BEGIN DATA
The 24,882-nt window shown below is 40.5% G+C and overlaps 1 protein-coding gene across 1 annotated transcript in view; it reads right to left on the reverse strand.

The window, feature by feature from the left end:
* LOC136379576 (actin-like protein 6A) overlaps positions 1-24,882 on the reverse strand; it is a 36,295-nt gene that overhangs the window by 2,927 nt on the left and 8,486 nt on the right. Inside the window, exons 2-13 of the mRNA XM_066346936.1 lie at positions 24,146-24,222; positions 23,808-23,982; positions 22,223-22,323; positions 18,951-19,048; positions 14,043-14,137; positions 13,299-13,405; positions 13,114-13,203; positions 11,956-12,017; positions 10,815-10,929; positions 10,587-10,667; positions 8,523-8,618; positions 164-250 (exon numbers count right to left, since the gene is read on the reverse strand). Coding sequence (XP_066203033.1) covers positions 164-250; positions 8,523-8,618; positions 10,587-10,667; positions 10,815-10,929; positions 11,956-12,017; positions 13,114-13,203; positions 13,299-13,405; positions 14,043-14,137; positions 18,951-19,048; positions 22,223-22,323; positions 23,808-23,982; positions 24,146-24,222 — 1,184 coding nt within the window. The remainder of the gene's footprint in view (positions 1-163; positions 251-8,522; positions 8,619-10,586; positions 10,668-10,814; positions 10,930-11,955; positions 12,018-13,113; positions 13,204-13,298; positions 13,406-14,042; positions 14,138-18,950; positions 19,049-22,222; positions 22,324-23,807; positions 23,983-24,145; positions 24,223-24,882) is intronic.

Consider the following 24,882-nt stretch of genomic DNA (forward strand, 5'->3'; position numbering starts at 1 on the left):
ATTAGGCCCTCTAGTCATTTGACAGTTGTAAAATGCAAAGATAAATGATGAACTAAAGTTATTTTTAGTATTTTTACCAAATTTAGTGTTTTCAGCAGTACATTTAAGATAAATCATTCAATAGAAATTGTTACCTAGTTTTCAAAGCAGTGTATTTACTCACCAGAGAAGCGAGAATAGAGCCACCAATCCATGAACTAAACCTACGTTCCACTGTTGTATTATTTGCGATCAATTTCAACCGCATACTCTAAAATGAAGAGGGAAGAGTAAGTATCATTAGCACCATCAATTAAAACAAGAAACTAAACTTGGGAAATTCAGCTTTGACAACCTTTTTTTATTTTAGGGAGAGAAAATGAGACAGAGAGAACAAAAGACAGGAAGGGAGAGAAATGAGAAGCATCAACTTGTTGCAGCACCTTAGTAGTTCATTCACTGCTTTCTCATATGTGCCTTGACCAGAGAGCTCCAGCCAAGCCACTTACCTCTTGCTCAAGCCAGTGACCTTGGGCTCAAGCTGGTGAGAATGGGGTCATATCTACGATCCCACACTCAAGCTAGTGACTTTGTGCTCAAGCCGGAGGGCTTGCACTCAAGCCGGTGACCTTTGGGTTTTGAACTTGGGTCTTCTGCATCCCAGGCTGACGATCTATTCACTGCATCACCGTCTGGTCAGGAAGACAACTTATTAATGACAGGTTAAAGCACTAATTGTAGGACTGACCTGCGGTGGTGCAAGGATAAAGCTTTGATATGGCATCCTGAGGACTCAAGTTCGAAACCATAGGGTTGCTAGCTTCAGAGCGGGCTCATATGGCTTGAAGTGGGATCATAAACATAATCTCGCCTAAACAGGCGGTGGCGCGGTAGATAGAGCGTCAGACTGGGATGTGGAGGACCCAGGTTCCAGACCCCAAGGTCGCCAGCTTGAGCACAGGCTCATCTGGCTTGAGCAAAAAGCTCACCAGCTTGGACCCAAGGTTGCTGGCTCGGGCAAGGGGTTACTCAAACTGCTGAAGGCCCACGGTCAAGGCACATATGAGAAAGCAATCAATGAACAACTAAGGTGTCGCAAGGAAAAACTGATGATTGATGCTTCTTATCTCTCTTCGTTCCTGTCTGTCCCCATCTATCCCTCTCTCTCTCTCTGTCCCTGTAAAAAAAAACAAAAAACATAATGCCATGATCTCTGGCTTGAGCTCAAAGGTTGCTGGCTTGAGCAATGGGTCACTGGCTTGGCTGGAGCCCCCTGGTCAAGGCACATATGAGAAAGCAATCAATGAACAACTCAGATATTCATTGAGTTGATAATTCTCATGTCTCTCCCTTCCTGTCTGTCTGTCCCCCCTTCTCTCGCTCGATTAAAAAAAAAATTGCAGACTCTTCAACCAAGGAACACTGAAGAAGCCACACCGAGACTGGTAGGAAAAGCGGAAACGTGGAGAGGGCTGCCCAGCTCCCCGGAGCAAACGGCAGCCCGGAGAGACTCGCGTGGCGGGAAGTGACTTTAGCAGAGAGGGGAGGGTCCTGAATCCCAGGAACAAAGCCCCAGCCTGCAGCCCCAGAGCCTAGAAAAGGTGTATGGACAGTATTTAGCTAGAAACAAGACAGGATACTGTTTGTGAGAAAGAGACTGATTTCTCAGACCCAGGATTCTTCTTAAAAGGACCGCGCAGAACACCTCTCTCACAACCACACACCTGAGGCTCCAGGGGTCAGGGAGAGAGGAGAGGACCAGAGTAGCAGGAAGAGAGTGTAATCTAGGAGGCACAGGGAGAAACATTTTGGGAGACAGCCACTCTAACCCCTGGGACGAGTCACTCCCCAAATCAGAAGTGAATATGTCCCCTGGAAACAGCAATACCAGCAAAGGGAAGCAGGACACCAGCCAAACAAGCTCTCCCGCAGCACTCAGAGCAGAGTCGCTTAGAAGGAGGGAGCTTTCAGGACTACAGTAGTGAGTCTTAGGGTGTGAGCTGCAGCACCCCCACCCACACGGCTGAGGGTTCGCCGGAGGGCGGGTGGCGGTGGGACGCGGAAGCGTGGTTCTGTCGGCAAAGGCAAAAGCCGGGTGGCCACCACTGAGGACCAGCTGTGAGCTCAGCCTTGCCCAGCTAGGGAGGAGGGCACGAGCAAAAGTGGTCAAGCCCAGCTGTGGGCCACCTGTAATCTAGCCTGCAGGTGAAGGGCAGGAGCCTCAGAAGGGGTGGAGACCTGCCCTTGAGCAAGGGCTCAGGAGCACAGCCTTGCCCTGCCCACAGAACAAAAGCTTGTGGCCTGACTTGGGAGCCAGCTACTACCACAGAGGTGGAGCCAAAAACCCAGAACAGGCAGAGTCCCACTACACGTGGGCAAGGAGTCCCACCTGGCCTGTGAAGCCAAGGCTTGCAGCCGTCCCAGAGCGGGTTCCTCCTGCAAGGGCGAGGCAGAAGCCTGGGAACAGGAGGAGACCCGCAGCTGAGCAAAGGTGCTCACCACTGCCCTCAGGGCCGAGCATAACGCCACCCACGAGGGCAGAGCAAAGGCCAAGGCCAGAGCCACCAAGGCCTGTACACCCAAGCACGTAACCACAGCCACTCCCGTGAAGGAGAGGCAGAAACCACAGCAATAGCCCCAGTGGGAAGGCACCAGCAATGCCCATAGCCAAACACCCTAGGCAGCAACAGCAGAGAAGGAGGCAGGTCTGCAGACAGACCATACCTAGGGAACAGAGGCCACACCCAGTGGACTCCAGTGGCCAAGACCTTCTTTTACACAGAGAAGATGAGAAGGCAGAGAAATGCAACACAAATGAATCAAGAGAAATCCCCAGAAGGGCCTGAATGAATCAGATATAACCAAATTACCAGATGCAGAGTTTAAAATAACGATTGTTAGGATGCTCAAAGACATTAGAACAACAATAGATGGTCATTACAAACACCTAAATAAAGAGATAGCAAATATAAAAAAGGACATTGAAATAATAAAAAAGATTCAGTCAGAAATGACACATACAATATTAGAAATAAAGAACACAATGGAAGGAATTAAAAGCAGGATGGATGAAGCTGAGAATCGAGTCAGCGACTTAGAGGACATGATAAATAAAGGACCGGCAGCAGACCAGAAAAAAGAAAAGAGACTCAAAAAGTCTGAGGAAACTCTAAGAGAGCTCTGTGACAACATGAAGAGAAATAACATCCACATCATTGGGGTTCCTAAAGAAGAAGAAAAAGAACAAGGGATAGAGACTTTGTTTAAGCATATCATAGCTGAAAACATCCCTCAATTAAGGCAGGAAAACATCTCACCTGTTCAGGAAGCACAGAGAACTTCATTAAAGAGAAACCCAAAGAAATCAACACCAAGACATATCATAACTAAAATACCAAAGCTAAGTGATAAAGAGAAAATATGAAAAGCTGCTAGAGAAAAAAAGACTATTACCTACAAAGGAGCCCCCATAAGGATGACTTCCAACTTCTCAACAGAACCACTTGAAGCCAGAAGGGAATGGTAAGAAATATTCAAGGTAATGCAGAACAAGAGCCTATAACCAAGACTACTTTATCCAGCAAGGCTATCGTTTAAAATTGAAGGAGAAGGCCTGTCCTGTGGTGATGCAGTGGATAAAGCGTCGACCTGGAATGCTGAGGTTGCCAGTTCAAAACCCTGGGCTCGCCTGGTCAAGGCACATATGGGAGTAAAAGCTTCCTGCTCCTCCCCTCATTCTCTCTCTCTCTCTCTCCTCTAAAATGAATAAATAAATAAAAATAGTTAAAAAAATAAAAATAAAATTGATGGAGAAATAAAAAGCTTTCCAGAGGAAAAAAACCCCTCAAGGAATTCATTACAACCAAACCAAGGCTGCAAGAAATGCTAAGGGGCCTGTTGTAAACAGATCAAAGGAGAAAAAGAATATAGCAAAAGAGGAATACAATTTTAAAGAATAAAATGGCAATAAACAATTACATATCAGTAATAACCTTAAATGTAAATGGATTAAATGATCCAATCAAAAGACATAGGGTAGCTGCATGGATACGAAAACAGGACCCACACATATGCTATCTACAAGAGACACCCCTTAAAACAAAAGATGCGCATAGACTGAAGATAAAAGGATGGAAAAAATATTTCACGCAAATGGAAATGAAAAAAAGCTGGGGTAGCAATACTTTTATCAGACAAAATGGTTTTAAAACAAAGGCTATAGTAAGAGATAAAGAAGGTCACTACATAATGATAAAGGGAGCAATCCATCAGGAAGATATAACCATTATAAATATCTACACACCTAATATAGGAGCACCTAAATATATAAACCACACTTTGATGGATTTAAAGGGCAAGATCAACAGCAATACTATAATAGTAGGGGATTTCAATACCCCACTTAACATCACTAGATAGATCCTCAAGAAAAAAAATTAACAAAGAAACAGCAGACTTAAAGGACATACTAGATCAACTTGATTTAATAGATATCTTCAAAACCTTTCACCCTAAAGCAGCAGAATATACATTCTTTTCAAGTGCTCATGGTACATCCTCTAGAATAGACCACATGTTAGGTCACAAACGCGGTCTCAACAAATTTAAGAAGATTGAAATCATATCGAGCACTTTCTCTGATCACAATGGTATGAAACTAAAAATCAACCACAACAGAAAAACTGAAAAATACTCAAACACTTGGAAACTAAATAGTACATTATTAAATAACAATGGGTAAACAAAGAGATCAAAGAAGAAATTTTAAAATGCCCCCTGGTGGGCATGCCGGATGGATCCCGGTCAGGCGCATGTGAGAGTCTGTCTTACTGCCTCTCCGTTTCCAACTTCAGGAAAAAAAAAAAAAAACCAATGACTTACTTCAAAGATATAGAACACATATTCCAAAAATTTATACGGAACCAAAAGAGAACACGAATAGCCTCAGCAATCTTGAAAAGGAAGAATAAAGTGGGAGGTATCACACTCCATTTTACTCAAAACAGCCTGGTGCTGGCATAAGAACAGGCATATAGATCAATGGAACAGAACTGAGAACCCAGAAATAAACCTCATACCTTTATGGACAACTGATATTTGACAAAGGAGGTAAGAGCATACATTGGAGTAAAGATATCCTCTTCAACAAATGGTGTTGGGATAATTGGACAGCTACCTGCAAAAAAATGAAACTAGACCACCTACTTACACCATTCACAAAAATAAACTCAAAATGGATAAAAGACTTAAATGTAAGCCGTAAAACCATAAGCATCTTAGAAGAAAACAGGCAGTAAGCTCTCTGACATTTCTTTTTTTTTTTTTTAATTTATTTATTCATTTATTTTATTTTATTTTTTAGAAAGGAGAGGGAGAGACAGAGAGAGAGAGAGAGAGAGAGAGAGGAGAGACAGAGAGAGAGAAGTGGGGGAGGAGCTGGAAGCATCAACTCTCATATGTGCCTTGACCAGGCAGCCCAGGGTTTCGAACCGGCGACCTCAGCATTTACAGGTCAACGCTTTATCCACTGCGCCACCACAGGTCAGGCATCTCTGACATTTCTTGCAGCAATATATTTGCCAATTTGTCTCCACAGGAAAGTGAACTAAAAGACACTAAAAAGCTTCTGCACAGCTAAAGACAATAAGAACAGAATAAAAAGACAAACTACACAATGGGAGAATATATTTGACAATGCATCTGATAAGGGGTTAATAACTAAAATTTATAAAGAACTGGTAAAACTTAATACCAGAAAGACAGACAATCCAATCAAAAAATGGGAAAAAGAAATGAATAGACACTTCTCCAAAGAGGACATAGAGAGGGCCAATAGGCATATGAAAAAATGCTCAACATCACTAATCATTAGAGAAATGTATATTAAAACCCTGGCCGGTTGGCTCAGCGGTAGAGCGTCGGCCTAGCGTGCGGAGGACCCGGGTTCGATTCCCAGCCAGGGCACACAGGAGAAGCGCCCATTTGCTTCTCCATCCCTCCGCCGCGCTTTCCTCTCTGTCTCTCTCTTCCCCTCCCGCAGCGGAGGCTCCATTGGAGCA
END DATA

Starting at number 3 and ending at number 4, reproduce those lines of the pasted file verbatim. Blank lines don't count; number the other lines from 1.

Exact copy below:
* LOC136379576 (actin-like protein 6A) overlaps positions 1-24,882 on the reverse strand; it is a 36,295-nt gene that overhangs the window by 2,927 nt on the left and 8,486 nt on the right. Inside the window, exons 2-13 of the mRNA XM_066346936.1 lie at positions 24,146-24,222; positions 23,808-23,982; positions 22,223-22,323; positions 18,951-19,048; positions 14,043-14,137; positions 13,299-13,405; positions 13,114-13,203; positions 11,956-12,017; positions 10,815-10,929; positions 10,587-10,667; positions 8,523-8,618; positions 164-250 (exon numbers count right to left, since the gene is read on the reverse strand). Coding sequence (XP_066203033.1) covers positions 164-250; positions 8,523-8,618; positions 10,587-10,667; positions 10,815-10,929; positions 11,956-12,017; positions 13,114-13,203; positions 13,299-13,405; positions 14,043-14,137; positions 18,951-19,048; positions 22,223-22,323; positions 23,808-23,982; positions 24,146-24,222 — 1,184 coding nt within the window. The remainder of the gene's footprint in view (positions 1-163; positions 251-8,522; positions 8,619-10,586; positions 10,668-10,814; positions 10,930-11,955; positions 12,018-13,113; positions 13,204-13,298; positions 13,406-14,042; positions 14,138-18,950; positions 19,049-22,222; positions 22,324-23,807; positions 23,983-24,145; positions 24,223-24,882) is intronic.

Consider the following 24,882-nt stretch of genomic DNA (forward strand, 5'->3'; position numbering starts at 1 on the left):